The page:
While a lot has changed since that very first DAYTONA 500 in 1959, much of the experience, the excitement and the thrill still stands. The cars, the drivers and the seating might be different, but the track, the traditions and the history remain the same.
Travel back in time and compare THEN versus NOW as we look forward to celebrating the 60th running of the DAYTONA 500!
A lot has changed in sixty years as Daytona International Speedway, known as the "World Center of Racing", has also grown into the world's only motorsports stadium.
The DAYTONA 500 has produced some of racing's most exciting finishes since its inception in 1959. 58 years later Denny Hamlin beats Martin Truex Jr. to the checkered flag by 0.010 seconds in the closest finish in DAYTONA 500 history.
Gatorade Victory Lane is the place where every driver dreams of celebrating. While the elation hasn't changed in 60 years, one DAYTONA 500 champion that didn't get his victory lane moment is was Lee Petty. After the photo finish in 1959, Johnny Beauchamp (pictured) was originally declared the winner and he celebrated in victory lane. It wasn't until 3 days later, after reviewing several photos, that Bill France Sr. declared Lee Petty the 1959 DAYTONA 500 champion.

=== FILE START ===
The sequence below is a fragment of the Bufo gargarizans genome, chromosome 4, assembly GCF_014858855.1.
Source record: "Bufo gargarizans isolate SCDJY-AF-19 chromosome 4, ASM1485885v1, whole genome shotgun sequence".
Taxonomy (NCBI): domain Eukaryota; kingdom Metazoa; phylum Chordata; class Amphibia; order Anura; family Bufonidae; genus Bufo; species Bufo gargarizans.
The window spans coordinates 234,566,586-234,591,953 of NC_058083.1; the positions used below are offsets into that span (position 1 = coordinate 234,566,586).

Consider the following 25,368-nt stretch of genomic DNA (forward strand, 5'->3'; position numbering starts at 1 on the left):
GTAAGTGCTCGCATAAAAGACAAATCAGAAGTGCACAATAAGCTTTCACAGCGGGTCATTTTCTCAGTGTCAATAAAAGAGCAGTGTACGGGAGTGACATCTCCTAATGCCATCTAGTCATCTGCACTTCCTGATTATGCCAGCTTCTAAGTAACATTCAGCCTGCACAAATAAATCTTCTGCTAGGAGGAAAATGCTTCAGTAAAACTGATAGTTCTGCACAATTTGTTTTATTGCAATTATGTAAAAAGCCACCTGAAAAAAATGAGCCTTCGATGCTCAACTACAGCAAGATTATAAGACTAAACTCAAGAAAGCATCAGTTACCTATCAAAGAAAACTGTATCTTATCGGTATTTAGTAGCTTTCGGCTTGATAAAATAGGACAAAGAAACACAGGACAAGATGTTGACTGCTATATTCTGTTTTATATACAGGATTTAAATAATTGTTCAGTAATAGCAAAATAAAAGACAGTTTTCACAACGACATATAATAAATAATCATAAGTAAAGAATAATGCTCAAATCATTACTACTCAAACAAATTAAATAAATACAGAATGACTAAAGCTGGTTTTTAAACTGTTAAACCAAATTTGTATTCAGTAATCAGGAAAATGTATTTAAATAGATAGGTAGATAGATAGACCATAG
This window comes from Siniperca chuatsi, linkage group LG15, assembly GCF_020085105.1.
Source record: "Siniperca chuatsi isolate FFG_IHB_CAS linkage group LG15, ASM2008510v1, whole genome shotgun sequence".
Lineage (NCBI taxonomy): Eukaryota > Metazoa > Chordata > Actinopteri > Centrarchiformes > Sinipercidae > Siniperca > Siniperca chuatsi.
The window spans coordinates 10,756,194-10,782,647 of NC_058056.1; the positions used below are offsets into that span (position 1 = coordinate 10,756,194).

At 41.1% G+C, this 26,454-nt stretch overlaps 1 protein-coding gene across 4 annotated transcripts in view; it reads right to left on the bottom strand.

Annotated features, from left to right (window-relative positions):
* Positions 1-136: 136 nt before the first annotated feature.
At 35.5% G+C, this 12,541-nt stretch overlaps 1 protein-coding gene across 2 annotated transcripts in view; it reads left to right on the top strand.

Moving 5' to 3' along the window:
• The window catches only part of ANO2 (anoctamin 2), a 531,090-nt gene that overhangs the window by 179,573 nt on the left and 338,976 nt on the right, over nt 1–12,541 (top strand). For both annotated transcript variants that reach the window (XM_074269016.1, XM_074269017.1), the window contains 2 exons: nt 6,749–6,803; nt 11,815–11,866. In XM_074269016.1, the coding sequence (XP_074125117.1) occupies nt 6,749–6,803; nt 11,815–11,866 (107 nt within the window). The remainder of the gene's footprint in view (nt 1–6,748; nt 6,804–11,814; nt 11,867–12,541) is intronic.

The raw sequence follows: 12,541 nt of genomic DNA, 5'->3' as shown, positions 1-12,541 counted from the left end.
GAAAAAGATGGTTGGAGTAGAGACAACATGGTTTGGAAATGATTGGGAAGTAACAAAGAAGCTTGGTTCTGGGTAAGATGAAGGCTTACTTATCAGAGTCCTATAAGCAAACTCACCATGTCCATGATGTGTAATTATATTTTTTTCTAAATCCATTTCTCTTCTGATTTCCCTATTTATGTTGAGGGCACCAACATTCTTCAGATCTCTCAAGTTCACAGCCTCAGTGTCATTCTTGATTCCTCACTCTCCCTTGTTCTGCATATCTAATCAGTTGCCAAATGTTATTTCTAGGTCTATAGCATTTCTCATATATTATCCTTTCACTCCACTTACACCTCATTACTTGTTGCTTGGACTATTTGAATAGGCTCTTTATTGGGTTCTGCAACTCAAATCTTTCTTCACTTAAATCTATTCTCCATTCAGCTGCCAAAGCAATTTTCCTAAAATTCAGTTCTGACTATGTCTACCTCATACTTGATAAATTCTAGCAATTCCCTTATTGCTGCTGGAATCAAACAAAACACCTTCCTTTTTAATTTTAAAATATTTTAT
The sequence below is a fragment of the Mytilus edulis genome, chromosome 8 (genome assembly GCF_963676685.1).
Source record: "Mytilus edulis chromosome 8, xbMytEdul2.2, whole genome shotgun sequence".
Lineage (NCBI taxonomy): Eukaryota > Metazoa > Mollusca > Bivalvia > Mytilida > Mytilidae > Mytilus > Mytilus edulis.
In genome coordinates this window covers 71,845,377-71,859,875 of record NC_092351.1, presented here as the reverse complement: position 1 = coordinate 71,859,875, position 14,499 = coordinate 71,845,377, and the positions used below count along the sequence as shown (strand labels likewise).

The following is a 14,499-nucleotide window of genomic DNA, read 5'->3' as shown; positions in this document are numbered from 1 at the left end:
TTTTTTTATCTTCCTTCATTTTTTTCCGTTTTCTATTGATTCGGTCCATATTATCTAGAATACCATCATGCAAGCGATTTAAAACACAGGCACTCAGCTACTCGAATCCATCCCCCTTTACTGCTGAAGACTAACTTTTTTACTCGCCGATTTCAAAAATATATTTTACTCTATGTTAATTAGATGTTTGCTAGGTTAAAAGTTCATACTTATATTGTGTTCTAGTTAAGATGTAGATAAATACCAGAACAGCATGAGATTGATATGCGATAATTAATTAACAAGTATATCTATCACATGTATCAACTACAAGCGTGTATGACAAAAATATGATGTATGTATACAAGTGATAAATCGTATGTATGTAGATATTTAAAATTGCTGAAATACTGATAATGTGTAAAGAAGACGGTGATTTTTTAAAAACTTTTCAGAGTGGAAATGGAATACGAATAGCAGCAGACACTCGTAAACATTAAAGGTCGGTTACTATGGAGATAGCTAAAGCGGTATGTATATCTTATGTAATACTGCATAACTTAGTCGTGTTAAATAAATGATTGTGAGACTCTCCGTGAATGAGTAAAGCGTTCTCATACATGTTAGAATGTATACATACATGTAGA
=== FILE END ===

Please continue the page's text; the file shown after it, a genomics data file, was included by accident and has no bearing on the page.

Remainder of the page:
The tools and technology may have changed, but one thing will always remain the same; the planning, adjustments and prep work that take place in the NASCAR garages.
Preliminary events to the DAYTONA 500 have always been part of the Speedweeks tradition, including the convertible series race (pictured below) as one of two qualifying races for the 1959 DAYTONA 500. 59 years later, the Can-Am Duel still carries this tradition.
No matter if it's 1959 or 2017, watching cars roar through the high banks never gets old.
The cars and driver attire have changed, but the excitement of getting ready to race in the DAYTONA 500 will put a smile on anyone's face.
Here we see a driver's last moments before heading out to take the green flag. The grid is set for 1959 DAYTONA 500 and 2017 DAYTONA 500.